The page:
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daves

Misrepresentation of menu items -- what do you do?

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All of these are reasons I rarely eat out anymore and cook at home  instead!

1.  At a staid old restaurant, with exorbitant furnishings, known for classic French cuisine, I ordered the French Onion Soup.  It was a clear chicken broth, with boiled sliced onions.  No carmelization.  It did have some cheese on top of the crock.

2.  At another swanky place, ordered a filet mignon advertised with Bearnaise Sauce.  The Bearnaise sauce had not a smidgeon of Tarragon in it, and tasted somewhat like a simple white sauce with nutmeg.

3.  In the Quad cities, ordered a tenderloin with demi-glace.  Tasteless, so I spoke to the waitress.  She brought out some of the demi-glace in a bowl for me.  It was Demi-glace Gold before being diluted and heated, but she swore this is what the chef puts on the tenderloin!

4.  Double NY Strip steaks!  Wow, sounded great.  Got two rubbery minute steaks in a small Iowa town!

5.  Ordered Moussaka, got Pastistio.  When questioned, the waiter said this is "Genuine Greek Moussaka".

6.  "Genuine Crab Cocktail" turned out to be that processed fake crab!

And the list goes on and on.

doc

Big tip - don't bother buying any lottery tickets, your not lucky enough to win.

Seriously though, I would imagine you'd get enough advice on this site to reinstall your faith in restaurants.

I would stick with it.

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My big bugaboo is "wild mushrooms," which are inevitably portabellas or cremini mixed with button mushrooms.

Yes. Usually if the type of mushroom is not specified on the menu, I now assume they will not be wild.


Cheers,

Anne

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I think Greek Salads are one of the most misrepresented. Every restaurant seems to have their version of it. The latest one I got had grated red cabbage and carrots in it. IT drives me mad and my husabnd can't understand why I continue to order them in restaurants as I always end up pissed off. I guess I just live in hope. Ceaser Salads are another one that most restaurants manage to cock up.

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I feel the same with about Cuban Sandwiches.. They are never on Cuban Bread and normally are missing or adding components.. Just call it a sandwich, or describe whats in it, but dont just call anything a Cubano..

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My big bugaboo is "wild mushrooms," which are inevitably portabellas or cremini mixed with button mushrooms.

I agree this annoys me, also anywhere I see "Kobe Beef" on a menu here in the US.


John Deragon

foodblog 1 / 2

--

I feel sorry for people that don't drink. When they wake up in the morning, that's as good as they're going to feel all day -- Dean Martin

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In Sidney, Oz, we were in severe withdrawal from our daily at home diet of taco-stand mexican food, and we made the mistake of ordering nachos.  We got Doritos with spaghetti sauce on them, the cheese melted on top of the sauce.

My sister wrote a page-long letter to the cXhXeXf  cook, explaining the how's and why's of proper nacho preparation.

editted to fix a technical term

What was the outcome?

We werent around long enough to find out. It was a whistle-stop.


"You dont know everything in the world! You just know how to read!" -an ah-hah! moment for 6-yr old Miss O.

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I agree this annoys me, also anywhere I see "Kobe Beef" on a menu here in the US.

Same here. I saw "Kobe Beef" on a menu once, and I asked the waiter, "is that really Kobe Beef?"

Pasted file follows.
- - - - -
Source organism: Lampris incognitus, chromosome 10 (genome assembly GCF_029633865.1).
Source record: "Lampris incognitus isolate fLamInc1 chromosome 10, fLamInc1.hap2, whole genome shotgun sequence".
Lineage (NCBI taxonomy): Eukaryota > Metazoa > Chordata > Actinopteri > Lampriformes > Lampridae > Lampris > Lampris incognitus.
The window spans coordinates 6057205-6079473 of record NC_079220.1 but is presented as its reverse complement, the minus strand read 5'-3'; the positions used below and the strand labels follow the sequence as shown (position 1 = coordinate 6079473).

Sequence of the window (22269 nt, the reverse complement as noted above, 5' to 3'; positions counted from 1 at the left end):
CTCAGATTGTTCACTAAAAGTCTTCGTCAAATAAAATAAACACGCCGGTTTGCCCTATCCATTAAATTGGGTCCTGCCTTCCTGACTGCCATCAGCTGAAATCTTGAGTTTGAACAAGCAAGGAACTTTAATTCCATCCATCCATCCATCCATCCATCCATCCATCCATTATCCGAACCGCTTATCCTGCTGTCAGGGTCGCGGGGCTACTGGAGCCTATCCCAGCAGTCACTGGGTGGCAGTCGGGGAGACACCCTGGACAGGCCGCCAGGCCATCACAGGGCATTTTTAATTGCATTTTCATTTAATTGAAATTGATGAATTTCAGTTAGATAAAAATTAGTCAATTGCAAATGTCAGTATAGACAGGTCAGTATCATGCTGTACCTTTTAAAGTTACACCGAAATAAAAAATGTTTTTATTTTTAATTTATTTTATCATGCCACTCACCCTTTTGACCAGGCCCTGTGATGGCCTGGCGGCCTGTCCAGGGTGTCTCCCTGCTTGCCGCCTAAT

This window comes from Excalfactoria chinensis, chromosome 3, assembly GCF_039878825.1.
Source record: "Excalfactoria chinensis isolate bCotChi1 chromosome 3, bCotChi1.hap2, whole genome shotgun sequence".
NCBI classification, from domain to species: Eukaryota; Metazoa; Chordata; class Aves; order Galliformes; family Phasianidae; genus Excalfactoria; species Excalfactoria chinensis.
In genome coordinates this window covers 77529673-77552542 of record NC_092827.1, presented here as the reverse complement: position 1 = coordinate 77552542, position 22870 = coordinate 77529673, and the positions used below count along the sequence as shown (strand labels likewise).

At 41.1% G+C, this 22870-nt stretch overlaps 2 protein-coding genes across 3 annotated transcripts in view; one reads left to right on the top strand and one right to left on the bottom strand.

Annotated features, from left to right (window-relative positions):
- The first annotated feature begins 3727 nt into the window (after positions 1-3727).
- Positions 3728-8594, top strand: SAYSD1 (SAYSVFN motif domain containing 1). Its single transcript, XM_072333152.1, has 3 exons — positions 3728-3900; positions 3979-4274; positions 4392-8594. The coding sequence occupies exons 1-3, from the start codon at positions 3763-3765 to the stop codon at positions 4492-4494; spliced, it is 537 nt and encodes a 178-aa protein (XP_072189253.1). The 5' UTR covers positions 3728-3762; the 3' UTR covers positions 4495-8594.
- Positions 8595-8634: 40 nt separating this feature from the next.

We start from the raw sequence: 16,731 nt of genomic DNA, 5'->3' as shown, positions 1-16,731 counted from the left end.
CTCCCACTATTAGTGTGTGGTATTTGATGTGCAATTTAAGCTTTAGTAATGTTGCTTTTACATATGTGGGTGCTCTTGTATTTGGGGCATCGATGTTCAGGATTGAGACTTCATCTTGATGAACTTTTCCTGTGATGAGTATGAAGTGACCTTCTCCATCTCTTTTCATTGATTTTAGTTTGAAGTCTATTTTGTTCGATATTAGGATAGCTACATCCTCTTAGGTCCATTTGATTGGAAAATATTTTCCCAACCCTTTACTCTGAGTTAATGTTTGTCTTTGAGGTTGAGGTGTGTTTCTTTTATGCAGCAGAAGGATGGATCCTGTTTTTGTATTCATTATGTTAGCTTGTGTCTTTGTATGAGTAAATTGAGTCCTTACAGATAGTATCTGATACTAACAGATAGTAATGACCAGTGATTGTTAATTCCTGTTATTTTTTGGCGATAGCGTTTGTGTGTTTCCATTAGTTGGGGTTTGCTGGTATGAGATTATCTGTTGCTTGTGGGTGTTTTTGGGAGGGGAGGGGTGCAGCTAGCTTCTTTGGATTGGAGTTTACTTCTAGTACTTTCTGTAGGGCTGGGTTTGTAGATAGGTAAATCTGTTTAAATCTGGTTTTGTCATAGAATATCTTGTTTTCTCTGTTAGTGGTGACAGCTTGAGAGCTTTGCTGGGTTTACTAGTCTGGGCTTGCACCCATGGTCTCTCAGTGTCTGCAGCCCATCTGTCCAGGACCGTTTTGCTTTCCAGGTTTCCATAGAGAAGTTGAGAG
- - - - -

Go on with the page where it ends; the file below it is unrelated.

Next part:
Waiter, with a trapped look on his face: "actually it's from a ranch in Texas, but they make it the same way that they make Kobe Beef, but they feed it beer instead of sake, and I think it tastes better."

"Then it's actually (making exaggerated airquotes) Kobe-style Beef then?"

"Uh, yeah."

edited for clarity.


Edited by I_call_the_duck (log)

Karen C.

"Oh, suddenly life’s fun, suddenly there’s a reason to get up in the morning – it’s called bacon!" - Sookie St. James

Travelogue: Ten days in Tuscany

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I agree this annoys me, also anywhere I see "Kobe Beef" on a menu here in the US.

Same here. I saw "Kobe Beef" on a menu once, and I asked the waiter, "is it really Kobe Beef?"

Waiter, with a trapped look on his face: "actually it's from Texas, but they make it the same way that they make Kobe Beef, but they feed it beer instead of sake, and I think it tastes better."

"Then it's really (making exaggerated airquotes) Kobe-style Beef then?"

"Uh, yeah."

Bud-beef :hmmm:

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I admit to being a food history nerd, and loving food history trivia, and I can’t help weighing in on this one.

What if you ordered “squab pie” – and it had mutton, not baby pigeon in it? Actually, what if it had mutton and APPLES in it?

Even though the Oxford English Dictionary defines “squab” as (a) “A newly-hatched, unfledged, or very young bird” and (b) specifically “a young pigeon”, it defines “squab pie” as being “chiefly composed of mutton, pork, apples, and onions, with a thick crust.”

If you ordered “Devonshire Squab Pie”, you could hardly complain about the lack of squab, because the chef could plead culinary history. South-West England is noted for its apples (and cider), and they even used to grow apple types specifically for “squab” pie.

How did a mutton, apple, and onion pie get the name I wonder? Genuine pigeon pies were for the rich, so perhaps they were the poor man’s own joke? Or perhaps it was the rich man’s joke against the peasant – a bit like the “Welsh rabbit” idea? Does mutton plus apple (and usually onion) taste like pigeon (it doesn’t to me)? Any other ideas?

My favourite explanation is from a little Devonshire cookbook in my possession, which says that it comes from “Squabble Pie”, or the compromise pie when the master is demanding meat pie and the mistress wanting apple! I love this explanation - its as good as the naming of "Matrimony Sauce" and "Matrimony Pudding".